Although having two wives (two Eves), which appears early on, was not associated with Lilith’s character and the interpretation of creation’s timeline until the medieval period.

 

Based on Assyrian and Babylonia’s Akkadian language, the terms lili and lilitu mean spirits; in Sumerian, lili is female demons. Archibald Sayce, 1882 (a pioneer British Assyriologist and linguist held a chair as Prof. of Assyriology at the University of Oxford from 1891-1919) considered Hebrew lilit or Lilith and earlier Akkadian lilitu were from proto-Semitic. Charles Fossey, 1902 (French assyriologist) has translated it into a female night being/demon, while cuneiform inscriptions from Mesopotamia, lilit, and lilitu were referred to disease-bearing wind spirits.


 

Lilith was also mentioned in Babylonian Talmud four times; not until the Alphabet of Ben Sira (c. 800s to 900s) that Lilith was associated in the first version of creation. This medieval text presented a full account of Lilith’s story as Adam’s first wife.

 

Based on the Alphabet of Ben Sira, Lilith was Adam’s first wife, but they fought all the time and didn’t on matters of sex. Adam always wanted to be on top, while Lilith also wants to turn into the dominant sexual position. Lilith then left Adam; she uttered God’s name and flew into the air, leaving Adam alone in the Garden of Eden. God sends three angels (Senoy, Sansenoy, and Semangelof) to bring Lilith back to Adam. She was found in the Red Sea, and the angels were unable to convince her to come with them even with force. They then had a deal that Lilith will not harm any newborn child if an amulet protects them with the names of the three angels were written on it.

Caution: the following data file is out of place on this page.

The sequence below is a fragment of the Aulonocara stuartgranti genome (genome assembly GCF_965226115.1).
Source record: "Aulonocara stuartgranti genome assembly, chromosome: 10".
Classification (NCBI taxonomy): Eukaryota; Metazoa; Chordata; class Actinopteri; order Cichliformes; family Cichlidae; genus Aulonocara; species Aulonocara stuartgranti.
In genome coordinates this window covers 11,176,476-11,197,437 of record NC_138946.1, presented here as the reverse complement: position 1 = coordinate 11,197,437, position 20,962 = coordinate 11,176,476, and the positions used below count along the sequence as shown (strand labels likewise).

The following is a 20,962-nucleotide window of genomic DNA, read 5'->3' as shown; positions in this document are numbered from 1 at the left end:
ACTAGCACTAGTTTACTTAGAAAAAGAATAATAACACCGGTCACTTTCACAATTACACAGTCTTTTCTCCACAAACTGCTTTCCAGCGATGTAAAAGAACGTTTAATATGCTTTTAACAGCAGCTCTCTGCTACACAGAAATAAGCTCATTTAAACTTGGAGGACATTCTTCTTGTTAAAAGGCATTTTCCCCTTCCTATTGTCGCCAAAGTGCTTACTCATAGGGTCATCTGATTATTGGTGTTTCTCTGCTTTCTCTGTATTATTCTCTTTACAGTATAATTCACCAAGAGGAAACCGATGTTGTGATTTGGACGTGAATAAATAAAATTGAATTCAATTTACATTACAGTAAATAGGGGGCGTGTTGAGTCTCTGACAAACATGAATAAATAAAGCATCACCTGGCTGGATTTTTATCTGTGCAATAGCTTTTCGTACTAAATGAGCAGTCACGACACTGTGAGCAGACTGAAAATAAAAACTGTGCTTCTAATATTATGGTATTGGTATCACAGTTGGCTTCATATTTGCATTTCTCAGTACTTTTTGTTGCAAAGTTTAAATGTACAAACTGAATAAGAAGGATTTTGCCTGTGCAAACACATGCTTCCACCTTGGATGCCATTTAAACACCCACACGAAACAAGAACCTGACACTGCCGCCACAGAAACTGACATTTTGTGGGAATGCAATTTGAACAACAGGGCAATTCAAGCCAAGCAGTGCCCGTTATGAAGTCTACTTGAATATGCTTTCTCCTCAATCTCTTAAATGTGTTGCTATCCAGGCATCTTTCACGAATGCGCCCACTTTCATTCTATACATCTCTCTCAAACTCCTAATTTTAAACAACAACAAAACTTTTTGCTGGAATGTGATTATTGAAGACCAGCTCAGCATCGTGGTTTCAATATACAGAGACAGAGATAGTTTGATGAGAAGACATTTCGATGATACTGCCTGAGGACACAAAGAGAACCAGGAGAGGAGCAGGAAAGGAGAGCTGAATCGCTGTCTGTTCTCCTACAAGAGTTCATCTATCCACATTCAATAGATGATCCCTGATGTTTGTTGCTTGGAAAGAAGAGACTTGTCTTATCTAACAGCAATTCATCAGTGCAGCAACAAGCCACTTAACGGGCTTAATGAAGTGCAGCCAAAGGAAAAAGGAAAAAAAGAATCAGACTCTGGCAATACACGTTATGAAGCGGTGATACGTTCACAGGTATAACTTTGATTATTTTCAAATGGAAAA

“The angels left God and pursued Lilith, whom they overtook in the midst of the sea, in the mighty waters wherein the Egyptians were destined to drown. They told her God’s word, but she did not wish to return. The angels said, ‘We shall drown you in the sea.’


“‘Leave me!’ she said. ‘I was created only to cause sickness to infants. If the infant is male, I have dominion over him for eight days after his birth, and if female, for twenty days.’


“When the angels heard Lilith’s words, they insisted she go back. But she swore to them by the name of the living and eternal God: ‘Whenever I see you or your names or your forms in an amulet, I will have no power over that infant.’ She also agreed to have one hundred of her children die every day. Accordingly, every day one hundred demons perish, and for the same reason, we write the angels’ names on the amulets of young children. When Lilith sees their names, she remembers her oath, and the child recovers.”- The Alphabet of Ben Sira



It appears that The Alphabet of Ben Sira combined the legends of female demons along with the idea of the first Eve. This resulted in a story about Lilith becoming an assertive wife who defied God and her husband and got replaced by another woman and got demonized by Jewish folklore as a killer of babies. 


Legends also characterized Lilith as a stunning woman who seduces a man, copulates in their sleep (succubus), and spawns demon children. Lilith then was labeled as Queen of Demons. 

No comments:

Post a Comment